This year, 3Po decided he wants to be a Chinese Dragon for Halloween. I put my creative hat on and helped him search for tutorials for make-your-own Chinese Dragon costumes. I found a great YouTube tutorial for a parade dragon and came up with a pattern based on their dragon head. I decided to make a small-scale prototype to see whether it would be feasible for us to make it without all the industrial equipment on the video. By this time, I had spent so much time on the project, I decided to turn the prototype into an American Girl doll craft! After all, dolls need Halloween costumes too, right?
Here's the pattern I came up with. I plan to magnify this pattern to child size (I'm guessing 300% or 400%) for 3Po's dragon mask, but as it is, this pattern is sized perfectly for an American Girl doll to wear on her face as a mask. You may need to tweak the pattern a bit
Print the pattern out (at 100%) and cut out the pieces. Note, at this point, you may want to put the dragon's head together with tape, and try it out on your doll. Depending on how you want it to fit, you may have to make a few adjustments to the pattern. Do this before you start hot gluing!
Trace the pattern out onto thin foam, and cut out the pieces. Note, since this was just a prototype, I used a cheap yoga mat that happened to be blue in color. In retrospect, I would have used a color of foam that's as close as possible to the color you want your dragon's head to be (in my case, yellow). You'll save having to paint an extra coat or two. Also, cut inside the lines, not outside the lines. I found out that it's really difficult to cover permanent black marker ink in yellow paint!
Hot glue the tongue (part #5) to the lower jaw (#4).
Hot glue the upper jaw (part #3) to the head (#1). Don't forget to fold out the nose (along the dashed lines). The gluing turned out to be trickier than I had anticipated, so I enlisted the help of a few strips of duct tape (again, try to use the same color duct tape as the color you want your dragon's head to be -- in other words, don't use pink tape and blue foam like I did!).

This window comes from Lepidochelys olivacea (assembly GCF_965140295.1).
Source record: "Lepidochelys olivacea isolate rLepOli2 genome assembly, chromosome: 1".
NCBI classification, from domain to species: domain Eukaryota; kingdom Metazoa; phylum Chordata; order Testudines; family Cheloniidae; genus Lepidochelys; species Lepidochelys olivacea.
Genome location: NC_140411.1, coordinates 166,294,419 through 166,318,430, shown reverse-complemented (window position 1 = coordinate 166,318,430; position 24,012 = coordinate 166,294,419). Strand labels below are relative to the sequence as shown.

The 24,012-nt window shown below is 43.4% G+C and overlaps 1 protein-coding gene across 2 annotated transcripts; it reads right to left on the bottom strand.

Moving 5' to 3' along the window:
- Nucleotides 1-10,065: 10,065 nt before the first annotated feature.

Hot glue an eye socket (part #2) to each side of the head (#1). Again, use duct tape to help you!
Hot glue the lower jaw (part #4) to the upper jaw. Hot glue the cheeks (note: I did not include a pattern for the cheeks! You'll have to draw that part freehand!) to either side of the head. Your basic dragon head is now complete!
Now comes the fun part: painting and decorating your dragon head. Every dragon is different, and you're free to use whatever colors and embellishments as you want! I'll just mention a few suggestions and tips below:
You may need several coats of paint to even out the color (let dry for a couple of hours between each coat). For the head, I used about 3 coats of yellow paint, then a topcoat of gold paint. I painted black nostrils, a few red swirls on the nose, plus red and blue flames on the cheeks. The teeth are white. The tongue is red. The beard is orange.
Hot glue red pipe cleaner around above the top teeth, and below the bottom teeth.
Hot glue red pipe cleaner above the nostrils and bend to a wiggly shape.
Eyebrows (in my dragon's case, it's more like a unibrow!)
Hot glue yellow pipe cleaner along the top ridge of the head, above the eye socket. Hot glue a small bead to each end of the pipe cleaner.
Hot glue a wiggly eye to a yellow pompom ball, then hot glue the pompom ball into the eye socket.
Hot glue strips of yellow yarn onto the dragon's chin.
Hot glue gold elastic string onto either side of the dragon's inner cheek. Make sure each piece of string is long enough for you to tie the mask around your doll's head.
Doesn't it look gorgeous? I can hardly wait to make this mask, with 3Po, in human child size! Stay tuned for a post with 3Po in his dragon mask, but for now, enjoy these adorable photos of The Pea's doll (I think this is McKenna) in her red and gold sparkly dress and Chinese Dragon mask.